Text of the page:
5. Continuously monitor systems and updates

After any update, keep an eye on your systems and networks for any changes or impacted systems. Doing so limits downtime and enables you to catch errors or other security vulnerabilities due to patches before these become a system-wide problem.

Remote patch management best practices

Timely patching is vital to prevent data breaches in your organization. Here are a few best practices you can adopt that will simplify and expedite your ability to patch remote employees.

Implement patch management tools to help you monitor and patch remote devices

If you need to monitor and manage more than a dozen devices, software, and hardware spread across the world, an Excel sheet won’t cut it. Luckily there is patch management software that will help you monitor the status of all your devices and new system updates. These include:

  • IBM BigFix: This is an endpoint management platform that automates endpoint patching and management. It also provides real-time visibility and enforcement to ensure that all endpoints are properly patched, configured, and secured
  • Microsoft SCCM: Microsoft’s System Center Configuration Manager is geared towards managing Windows operating systems. It is a comprehensive solution for assessing, deploying, and updating Windows devices.
  • Infrastructure orchestration tools: Tools like Ansible, Puppet, and Chef will automate the process of applying patches and ensuring consistency in configurations across servers and devices including cloud environments.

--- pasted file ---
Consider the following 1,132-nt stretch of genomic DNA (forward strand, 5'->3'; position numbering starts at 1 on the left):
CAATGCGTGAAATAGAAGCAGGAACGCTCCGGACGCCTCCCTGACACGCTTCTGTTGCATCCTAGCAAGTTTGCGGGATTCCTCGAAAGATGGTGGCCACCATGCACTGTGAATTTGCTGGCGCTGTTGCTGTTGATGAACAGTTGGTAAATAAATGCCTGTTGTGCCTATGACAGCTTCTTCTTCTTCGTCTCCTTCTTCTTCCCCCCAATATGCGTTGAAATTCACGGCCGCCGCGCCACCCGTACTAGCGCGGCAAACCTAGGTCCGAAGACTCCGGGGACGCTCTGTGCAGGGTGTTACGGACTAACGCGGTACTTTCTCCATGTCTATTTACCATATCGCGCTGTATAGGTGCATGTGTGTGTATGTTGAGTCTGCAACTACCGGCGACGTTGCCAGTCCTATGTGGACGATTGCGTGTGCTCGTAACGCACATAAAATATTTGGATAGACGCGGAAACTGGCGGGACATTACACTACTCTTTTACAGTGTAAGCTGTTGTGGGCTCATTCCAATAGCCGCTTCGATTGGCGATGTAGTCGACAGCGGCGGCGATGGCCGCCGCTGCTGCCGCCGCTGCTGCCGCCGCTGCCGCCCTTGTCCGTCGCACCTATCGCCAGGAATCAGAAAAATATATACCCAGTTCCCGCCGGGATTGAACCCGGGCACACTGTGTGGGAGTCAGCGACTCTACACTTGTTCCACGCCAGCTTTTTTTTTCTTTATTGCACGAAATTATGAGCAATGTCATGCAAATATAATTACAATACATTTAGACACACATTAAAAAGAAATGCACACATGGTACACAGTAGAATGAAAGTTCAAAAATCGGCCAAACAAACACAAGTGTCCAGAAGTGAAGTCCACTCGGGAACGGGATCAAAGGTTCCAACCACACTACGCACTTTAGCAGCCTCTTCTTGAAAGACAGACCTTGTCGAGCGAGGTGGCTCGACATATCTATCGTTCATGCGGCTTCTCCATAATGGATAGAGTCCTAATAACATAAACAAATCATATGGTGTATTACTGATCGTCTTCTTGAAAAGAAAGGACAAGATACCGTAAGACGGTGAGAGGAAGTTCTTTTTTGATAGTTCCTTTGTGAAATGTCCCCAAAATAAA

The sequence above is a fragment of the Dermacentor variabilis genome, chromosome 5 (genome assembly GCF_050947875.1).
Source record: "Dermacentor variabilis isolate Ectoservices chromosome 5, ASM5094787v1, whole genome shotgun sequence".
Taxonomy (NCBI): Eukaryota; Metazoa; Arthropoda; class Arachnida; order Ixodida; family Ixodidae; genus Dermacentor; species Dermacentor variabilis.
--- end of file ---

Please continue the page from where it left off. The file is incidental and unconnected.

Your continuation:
Automate patch management

Checking for new patches, coordinating with remote teams, testing and installing those patches, all while ensuring user productivity doesn't take a dip, is a lot.

However, did you know that the average time it takes to patch a critical vulnerability is 16 days? One of the biggest reasons for this is relying on manual processes. The longer unpatched vulnerabilities are left untouched, the more your company is at risk of security breaches.

Automating patch management to ensure regular patching should be the first best practice implemented in your organization for better patch compliance.

Enforce software installations and updates

A challenge with remote patching is ensuring that the updates are actually applied in a timely matter and that employees are not delaying or ignoring critical security patches. You need to be able to enforce updates so remote devices remain secure.

So although it’s important to enable remote employees to delay big updates so it doesn’t interrupt their workflow, implement a set number of times people can delay installations. After that, updates will automatically be installed.

Prioritize critical updates

Prioritize the installation of critical updates in remote endpoints and suspend any other rollups or optional updates to ensure that the endpoints have been patched.

Doing so is a must to ensure patch compliance across the network and for effective patch management.

Therefore, all patches in your risk assessment marked as “Critical” or “Important” should be tested and deployed first.

Implement a patch management process to protect your remote workforce and confidential data

As cybersecurity threats become more prevalent, an effective patch management strategy is vital to fix any vulnerabilities in your firmware or software. Especially when the majority of your workforce works remotely. In addition to helping you stay secure and compliant with certain protocols, patch management ensures that all your application keeps pace with market trends.